CAMP TONDIBIAH, Niger — As a group of Nigerien soldiers prepare for their first day of training with the Unites States Marine Corps Trans Sahara Counter Terrorism Initiative Mobile Training Team, an Air Force Reservist did his part in preparing the Nigeriens, by performing eye exams on the entire company.
Capt. Steven Tittl, an optometrist with the 439th Aerospace Medical Squadron, Westover Air Reserve Base, Mass., examined 130 soldiers while fitting 63 for glasses on the eve of their first day of counter terrorism training with the Marines.
The captain is part of a 12-man Air Force Reserve Command medical team that is in Niger performing a humanitarian mission alongside the Marines, who are training the Nigeriens on counter terrorism.
"The Defense Attaché, Lt. Col. Duke Ellington (he was the acting DATT when this mission was planned) was very adamant about getting the company visually ready before we got them out on the range," said Maj. Paul Baker, Marine Forces Europe, officer in charge for TSCTI. "I am extremely pleased with the company and how they look and I know with the addition of 63 pairs of glasses they'll be that much more lethal on the range in the next few weeks."
For Captain Tittl, this was his first humanitarian mission he's performed in the military; he did two missions in Central America when he was a student. Being able to treat an allied military on day one was quite a thrill for the captain.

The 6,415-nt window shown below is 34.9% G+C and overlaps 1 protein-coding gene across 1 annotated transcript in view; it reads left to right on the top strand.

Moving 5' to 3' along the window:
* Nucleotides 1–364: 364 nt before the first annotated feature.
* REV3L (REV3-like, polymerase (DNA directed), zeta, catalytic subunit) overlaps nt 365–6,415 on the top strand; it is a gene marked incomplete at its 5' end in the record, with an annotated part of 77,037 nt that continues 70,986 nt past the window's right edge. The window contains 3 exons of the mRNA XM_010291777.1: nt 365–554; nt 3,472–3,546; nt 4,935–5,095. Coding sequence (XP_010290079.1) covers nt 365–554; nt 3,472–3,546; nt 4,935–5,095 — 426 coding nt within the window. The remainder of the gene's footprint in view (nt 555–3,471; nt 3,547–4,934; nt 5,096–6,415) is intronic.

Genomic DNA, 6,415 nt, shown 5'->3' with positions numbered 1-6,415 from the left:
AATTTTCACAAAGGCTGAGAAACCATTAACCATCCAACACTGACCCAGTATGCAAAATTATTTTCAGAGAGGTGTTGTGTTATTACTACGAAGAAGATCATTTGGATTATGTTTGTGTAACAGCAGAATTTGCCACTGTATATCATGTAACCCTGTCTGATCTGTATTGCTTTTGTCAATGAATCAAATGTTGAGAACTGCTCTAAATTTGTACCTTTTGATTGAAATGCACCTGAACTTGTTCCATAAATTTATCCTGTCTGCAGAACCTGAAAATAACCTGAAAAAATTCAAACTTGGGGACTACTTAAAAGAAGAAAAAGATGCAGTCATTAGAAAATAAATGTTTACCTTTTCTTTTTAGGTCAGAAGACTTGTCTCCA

"Having an opportunity to improve the Nigerien military company was a rewarding experience, an opportunity of a lifetime." Captain Tittl said. "I was honored to be selected to come on this trip. It was a great chance for optometry to serve the military on this humanitarian mission."
During Captain Tittl's eye examinations he encountered cataracts, dry eyes, corneal erosions, conjunctivitis and visual corrections, mostly far-sighted individuals.
"Their general ocular needs were met with the glasses and medicines we had on hand," Capt. Tittl said. "Overall the company's visual health was marginal considering their harsh environment."
The Nigerien company will benefit greatly from the services Captain Tittl gave to them, especially when they begin training with firearms in the next few weeks.
"The eye glasses that we distributed should improve their target skill and accuracy," Captain Tittl said.
"Today we'll go to the range and train," said Sergeant Chef Abou Bakar Moussa Kane, a Nigerien soldier who was given a pair of glasses and spoke in broken English. "The glasses are very well. We can see better for training and shooting."
The glasses were donated by the Wisconsin Lion's Club, as well as Luxottica and Costco Corporations. Alcon Pharmaceutical also donated $4,000 worth of medication to Captain Tittl for this mission.
"For my first day of work, it was very fulfilling to be able to improve the lives of these soldiers," he said. "I'm excited to continue the next step of this mission, by treating the visual needs of the local population."